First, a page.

Medora Musical holds auditions for 2011 season
GRAND FORKS -- He may not be a professional horse rider, and he's more of a violist than a fiddler, but Frank Matejcek thinks he's got what it takes to make it in the Wild West.
The Grand Forks native was at the University of North Dakota's Burtness Theatre on Saturday to audition for a role in the Medora Musical, the western musical variety show dedicated to the legacy of Theodore Roosevelt and the time he spent in North Dakota's Badlands before becoming the 26th president.
Matejcek has been involved in music and theater since middle school and recently earned degrees in vocal music education and theater. But he's looking for a summer gig and said the Medora Musical, which he's seen a few times, would be "a lot of fun."
"I've done Frostfire and Crimson Creek and have always been interested in doing Medora, so it would be something different," he said.
About 2,500 performers audition each year to fill about 20 roles. But Matejcek's odds of getting a call back might be boosted a bit -- he was the first, and only, person to audition on Saturday.
It was the first time the show's producer for the past 20 years, Curt Wollan, has come to Grand Forks to look for cast members. He'll hold auditions in Fargo today, and will make stops in Williston, Bismarck, Minneapolis and Memphis, Tenn., over the next few weeks.
A unique show
Wollan said the Medora Musical is "a variety show of epic proportions" that's a little different every night, even if it's been on the stage for 46 years.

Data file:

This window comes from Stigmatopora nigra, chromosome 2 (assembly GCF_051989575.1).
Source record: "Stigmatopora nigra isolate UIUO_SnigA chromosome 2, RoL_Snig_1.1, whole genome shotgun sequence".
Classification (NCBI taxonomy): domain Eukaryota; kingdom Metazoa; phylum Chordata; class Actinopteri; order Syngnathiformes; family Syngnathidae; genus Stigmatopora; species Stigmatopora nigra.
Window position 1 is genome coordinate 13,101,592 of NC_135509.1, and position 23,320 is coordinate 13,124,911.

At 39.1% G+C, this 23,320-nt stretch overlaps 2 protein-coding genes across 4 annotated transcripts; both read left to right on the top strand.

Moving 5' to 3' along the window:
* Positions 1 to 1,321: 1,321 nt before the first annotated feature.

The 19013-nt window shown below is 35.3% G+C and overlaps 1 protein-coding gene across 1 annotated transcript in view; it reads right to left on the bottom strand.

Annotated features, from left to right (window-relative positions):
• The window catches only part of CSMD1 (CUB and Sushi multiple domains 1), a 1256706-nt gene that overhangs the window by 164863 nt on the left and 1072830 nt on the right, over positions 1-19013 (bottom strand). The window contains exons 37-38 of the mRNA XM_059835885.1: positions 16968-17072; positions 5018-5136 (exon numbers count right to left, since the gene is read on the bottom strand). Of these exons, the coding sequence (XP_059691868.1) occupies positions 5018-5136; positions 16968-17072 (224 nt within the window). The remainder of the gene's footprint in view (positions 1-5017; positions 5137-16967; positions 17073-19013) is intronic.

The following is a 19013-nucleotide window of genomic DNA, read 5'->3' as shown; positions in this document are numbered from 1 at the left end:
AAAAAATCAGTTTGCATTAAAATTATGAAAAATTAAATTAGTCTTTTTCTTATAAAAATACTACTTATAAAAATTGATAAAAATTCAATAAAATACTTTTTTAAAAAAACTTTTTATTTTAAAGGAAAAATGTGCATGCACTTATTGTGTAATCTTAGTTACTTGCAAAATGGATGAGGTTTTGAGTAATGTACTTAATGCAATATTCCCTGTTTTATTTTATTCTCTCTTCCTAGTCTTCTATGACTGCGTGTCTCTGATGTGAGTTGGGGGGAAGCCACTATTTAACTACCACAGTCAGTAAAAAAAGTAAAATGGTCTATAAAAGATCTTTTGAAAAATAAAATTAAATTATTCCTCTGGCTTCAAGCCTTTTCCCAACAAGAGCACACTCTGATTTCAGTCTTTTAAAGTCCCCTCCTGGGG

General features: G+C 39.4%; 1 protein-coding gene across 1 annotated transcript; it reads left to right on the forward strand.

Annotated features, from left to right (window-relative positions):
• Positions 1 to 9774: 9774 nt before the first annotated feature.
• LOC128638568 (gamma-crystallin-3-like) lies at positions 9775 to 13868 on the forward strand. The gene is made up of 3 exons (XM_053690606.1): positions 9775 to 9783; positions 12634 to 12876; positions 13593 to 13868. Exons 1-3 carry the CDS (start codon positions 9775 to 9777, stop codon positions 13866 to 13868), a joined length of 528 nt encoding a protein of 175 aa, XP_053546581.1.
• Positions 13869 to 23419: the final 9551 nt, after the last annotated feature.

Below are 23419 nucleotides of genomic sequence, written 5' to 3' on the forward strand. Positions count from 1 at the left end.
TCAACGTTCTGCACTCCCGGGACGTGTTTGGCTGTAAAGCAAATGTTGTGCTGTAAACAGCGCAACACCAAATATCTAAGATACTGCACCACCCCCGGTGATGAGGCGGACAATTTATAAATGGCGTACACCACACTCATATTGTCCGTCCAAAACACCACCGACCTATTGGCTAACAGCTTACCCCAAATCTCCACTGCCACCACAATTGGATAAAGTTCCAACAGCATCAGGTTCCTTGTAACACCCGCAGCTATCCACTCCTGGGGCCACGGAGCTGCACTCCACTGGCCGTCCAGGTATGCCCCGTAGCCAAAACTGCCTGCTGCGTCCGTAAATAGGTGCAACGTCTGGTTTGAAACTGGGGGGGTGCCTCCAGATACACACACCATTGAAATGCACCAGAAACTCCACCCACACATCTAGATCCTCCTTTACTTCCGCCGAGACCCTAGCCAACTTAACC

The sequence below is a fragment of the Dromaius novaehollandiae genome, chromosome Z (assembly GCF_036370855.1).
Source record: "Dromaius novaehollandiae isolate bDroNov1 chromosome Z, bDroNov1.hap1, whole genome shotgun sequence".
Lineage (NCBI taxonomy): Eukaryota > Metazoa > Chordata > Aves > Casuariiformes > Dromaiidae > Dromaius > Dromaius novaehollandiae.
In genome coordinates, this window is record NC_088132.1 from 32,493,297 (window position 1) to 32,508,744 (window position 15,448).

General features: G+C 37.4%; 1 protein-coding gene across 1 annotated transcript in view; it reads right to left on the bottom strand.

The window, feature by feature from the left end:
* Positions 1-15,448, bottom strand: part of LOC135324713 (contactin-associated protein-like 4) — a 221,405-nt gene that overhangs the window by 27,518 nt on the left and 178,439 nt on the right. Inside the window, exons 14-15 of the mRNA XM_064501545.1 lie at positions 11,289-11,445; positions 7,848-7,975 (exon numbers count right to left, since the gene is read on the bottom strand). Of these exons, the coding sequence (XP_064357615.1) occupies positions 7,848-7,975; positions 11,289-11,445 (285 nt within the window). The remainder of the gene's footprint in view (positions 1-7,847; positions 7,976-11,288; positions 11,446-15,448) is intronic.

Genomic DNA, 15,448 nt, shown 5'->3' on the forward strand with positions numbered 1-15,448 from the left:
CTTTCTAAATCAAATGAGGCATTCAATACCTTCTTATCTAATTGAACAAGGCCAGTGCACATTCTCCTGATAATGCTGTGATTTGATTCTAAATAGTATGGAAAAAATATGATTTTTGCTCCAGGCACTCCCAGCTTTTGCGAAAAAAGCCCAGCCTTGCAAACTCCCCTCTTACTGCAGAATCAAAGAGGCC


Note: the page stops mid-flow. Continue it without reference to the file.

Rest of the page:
"It's kind of like 'The Tonight Show,'" he said. "You know you're turning on the show, but you don't know what you're going to get."
There are certain songs that are crowd favorites, Wollan said, but the musical sets, patriotic finale and opening number changes every year.
"It really is an old-fashioned western variety show," he said.
The cast of about 20 includes 12 singers and dancers, known as the Burning Hills Singers, and a group of six musicians called the Coal Diggers in addition to two co-hosts, several variety and comedy acts and "a bunch of cowboys and horses" to give it a western feel.
The musical is unlike anything in the country, Wollan said, and is "a little bit of vaudeville, a little bit of the old TV variety show and a little bit historical drama."
He said it's known for the ghost ride, a part of the show where Teddy Roosevelt's ghost rides down the side of a butte, just as much as the pitchfork fondue that makes the musical "kind of like giant outdoor dinner theater."
His daughter, Lexie Wollan, said the outdoor setting in the Burning Hills Amphitheatre makes for the "most gorgeous setting you could ever possibly imagine."
"You have the Badlands all around you and the stars above you," she said.
She performed in the musical for eight seasons, but said her ties to the producer still didn't lead to a glamorous first role.
"I was Sheriff Bear," she said.
It required Lexie to wear a fat suit, full bear costume and "big old feet" that she had to practice in for hours to make sure she wouldn't trip during a performance.
"My head did fall off once," she said. "It rolled down the side of the theater, but that was in the dark so I don't think anyone saw it."
She eventually got to play other roles in the musical -- and got to sing and say lines on stage, rather than just miming bear gestures while wearing an oversized costume.
Lexie Wollan was in Grand Forks to assist her father during the auditions, and said she's still deciding if she will perform in the show come summer.
But her ties to the Medora Musical won't end anytime soon -- Lexie, like her father did decades before, met her fiancé while working on the show.
The Medora Musical is performed nightly in the Burning Hill Amphitheatre. The 2011 season will run June 10 through Sept. 10.
For more information on the musical, visit www.medora.com.
Johnson is a reporter at the Grand Forks Herald, which is owned by Forum Communications Co.